Comprehensive Assessments by Safety Intervention Teams

In January, School Safety Intervention Teams, composed of representatives from the Department of Education and the NYPD, completed comprehensive assessments of conditions at each Impact School using a best practices checklist.  The teams focused on conditions critical to the school environment such as entry and exit procedures, hallway conditions, Discipline Code enforcement, instructional environment, passing between classes, cafeteria environment, facilities, and detention and suspension rooms. The outcomes of these assessments were then shared with regional superintendents, other senior DOE staff, and principals who were charged with creating action plans in partnership with UFT representatives, parents and students to address the conditions observed by the Teams.  As part of the intervention process, over 100 visits were made to the Impact Schools from January to June. 

The follow-up visits to the first twelve Impact Schools showed dramatic improvement.  The percentage of conditions not meeting best practices standards dropped from 90% at the first Intervention Team visits to 37% at the most recent follow-up visits.  Safety Intervention Teams identified marked improvements in qualitative safety conditions over the past six months, including improvements in entry procedures, hallway conditions, cafeteria conditions and facilities conditions. For example:

  • Formerly chaotic hall passing has improved appreciably at all of the Impact Schools.  For instance, at the initial visit to Evander Childs, it took 19 minutes to clear halls after the bell; on a subsequent visit it had fallen to less than 4 minutes.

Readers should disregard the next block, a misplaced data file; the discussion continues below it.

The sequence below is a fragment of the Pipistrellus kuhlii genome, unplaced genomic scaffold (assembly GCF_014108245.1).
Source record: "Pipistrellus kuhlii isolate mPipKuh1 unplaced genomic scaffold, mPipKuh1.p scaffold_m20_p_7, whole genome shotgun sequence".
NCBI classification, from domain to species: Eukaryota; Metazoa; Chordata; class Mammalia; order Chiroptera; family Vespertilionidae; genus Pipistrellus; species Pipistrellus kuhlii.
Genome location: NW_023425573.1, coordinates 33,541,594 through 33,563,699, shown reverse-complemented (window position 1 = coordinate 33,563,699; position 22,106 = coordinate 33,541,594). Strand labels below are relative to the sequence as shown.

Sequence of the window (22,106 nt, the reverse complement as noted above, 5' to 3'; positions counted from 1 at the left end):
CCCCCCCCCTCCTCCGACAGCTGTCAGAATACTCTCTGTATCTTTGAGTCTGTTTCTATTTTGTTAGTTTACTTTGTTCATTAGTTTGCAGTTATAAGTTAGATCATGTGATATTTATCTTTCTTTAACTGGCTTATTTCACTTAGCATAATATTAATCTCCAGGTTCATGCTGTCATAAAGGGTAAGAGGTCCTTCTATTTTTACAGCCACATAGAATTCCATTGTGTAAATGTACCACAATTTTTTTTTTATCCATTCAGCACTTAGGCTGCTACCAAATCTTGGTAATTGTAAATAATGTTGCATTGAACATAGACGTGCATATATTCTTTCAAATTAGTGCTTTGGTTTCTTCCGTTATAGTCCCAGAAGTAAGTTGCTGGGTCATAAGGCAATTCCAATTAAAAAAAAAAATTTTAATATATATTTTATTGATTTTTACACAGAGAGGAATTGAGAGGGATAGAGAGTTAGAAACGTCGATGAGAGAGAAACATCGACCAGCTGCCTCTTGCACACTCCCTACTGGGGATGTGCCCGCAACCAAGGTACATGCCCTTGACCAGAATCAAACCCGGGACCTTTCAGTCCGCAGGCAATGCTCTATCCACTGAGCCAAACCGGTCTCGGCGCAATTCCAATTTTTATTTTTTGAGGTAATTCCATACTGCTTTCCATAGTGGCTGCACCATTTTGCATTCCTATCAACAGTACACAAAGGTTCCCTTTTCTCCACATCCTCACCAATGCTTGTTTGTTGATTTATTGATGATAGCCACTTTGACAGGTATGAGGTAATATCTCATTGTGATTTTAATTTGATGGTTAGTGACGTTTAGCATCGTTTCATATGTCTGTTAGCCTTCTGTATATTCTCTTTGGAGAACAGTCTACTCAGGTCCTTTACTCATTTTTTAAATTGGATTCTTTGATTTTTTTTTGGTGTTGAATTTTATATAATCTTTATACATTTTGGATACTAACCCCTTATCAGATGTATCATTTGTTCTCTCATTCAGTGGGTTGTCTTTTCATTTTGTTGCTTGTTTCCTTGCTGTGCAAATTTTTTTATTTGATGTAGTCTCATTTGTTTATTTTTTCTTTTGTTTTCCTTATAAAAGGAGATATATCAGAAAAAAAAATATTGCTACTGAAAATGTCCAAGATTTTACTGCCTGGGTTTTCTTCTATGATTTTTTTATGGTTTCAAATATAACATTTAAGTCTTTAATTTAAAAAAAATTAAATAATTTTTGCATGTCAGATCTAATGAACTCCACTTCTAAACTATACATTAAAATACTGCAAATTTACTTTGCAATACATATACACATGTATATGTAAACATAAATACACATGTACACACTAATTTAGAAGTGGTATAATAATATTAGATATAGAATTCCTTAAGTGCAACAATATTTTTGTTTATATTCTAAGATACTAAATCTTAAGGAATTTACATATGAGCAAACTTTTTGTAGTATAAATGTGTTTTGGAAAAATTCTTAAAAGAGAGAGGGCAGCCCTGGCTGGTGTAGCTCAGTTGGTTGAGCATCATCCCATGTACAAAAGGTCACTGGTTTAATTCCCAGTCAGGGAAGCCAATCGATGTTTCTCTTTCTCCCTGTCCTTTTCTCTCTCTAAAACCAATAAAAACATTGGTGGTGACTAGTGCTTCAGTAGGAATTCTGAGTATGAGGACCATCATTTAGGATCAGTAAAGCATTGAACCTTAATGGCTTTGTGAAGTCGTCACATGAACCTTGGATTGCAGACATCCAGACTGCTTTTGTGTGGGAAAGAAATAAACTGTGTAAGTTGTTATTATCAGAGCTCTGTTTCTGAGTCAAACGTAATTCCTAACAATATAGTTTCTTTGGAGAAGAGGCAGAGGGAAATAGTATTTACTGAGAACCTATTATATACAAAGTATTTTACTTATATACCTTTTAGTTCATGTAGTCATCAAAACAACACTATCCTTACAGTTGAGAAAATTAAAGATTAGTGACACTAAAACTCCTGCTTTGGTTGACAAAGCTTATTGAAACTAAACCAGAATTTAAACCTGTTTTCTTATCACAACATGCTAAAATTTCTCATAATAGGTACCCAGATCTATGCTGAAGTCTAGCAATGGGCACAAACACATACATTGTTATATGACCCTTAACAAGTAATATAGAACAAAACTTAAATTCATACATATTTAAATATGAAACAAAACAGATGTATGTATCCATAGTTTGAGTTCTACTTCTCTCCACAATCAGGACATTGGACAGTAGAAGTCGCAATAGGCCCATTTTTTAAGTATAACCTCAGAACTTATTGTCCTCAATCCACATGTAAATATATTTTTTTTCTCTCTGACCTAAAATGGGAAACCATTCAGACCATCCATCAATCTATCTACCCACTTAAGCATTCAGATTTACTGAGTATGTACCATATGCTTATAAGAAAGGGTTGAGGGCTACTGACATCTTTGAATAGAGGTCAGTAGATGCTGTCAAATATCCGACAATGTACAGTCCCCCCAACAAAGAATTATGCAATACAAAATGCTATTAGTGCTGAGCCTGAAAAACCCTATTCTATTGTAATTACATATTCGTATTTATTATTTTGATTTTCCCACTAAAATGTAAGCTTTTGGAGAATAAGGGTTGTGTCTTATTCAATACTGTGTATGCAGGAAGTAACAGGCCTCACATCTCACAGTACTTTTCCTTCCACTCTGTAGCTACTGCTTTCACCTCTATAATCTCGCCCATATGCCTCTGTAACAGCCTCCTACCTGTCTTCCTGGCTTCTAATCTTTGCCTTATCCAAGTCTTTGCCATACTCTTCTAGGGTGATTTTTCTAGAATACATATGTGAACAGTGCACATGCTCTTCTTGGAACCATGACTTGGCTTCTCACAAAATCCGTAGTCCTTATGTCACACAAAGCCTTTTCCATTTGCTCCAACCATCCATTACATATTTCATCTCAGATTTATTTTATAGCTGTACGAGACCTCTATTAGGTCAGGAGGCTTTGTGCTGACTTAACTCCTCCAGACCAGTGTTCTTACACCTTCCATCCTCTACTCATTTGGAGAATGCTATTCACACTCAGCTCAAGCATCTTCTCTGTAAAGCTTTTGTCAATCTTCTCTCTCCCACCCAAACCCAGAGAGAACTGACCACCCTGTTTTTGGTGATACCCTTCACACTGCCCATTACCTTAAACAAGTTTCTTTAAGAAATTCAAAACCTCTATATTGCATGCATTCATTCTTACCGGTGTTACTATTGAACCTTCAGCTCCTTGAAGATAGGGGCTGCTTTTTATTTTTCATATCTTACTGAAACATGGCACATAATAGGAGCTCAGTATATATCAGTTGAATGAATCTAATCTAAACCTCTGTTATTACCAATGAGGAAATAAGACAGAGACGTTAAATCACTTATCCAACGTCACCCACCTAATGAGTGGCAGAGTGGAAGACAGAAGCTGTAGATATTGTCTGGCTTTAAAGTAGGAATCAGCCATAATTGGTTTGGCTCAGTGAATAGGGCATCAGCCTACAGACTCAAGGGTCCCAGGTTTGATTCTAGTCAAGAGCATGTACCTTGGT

• All Impact Schools using scanning have significantly more efficient processes.  At the first visit to Washington Irving, students waited in line for over 5 minutes to be scanned; at the most recent visit, each student sailed through the process in only 5-7 seconds.

  • Every Impact School has established a uniform hall pass system.  For instance, at Franklin K. Lane, hand-written, paper hall passes have been replaced with official color-coded passes marked with the teacher's name.  Violators of the student pass policy are addressed by deans in an expeditious and appropriate fashion, and students are more cooperative when asked to comply with school rules.

  • At the initial visits to the Impact Schools, detention centers to respond to low-level infractions were either nonexistent or deficient.  Now, almost every Impact School has a detention center that provides instructional and guidance support.

"Through this multi-pronged initiative we have been able to reduce crime and disorder and make our schools safer," Mayor Bloomberg added.  "We have not yet achieved victory, but we've shown that victory is achievable."


Edward Skyler / Robert Lawson   (212) 788-2958

Stephen Morello   (DOE)
(212) 374-5141

Paul Browne   (NYPD)
(646) 610-6700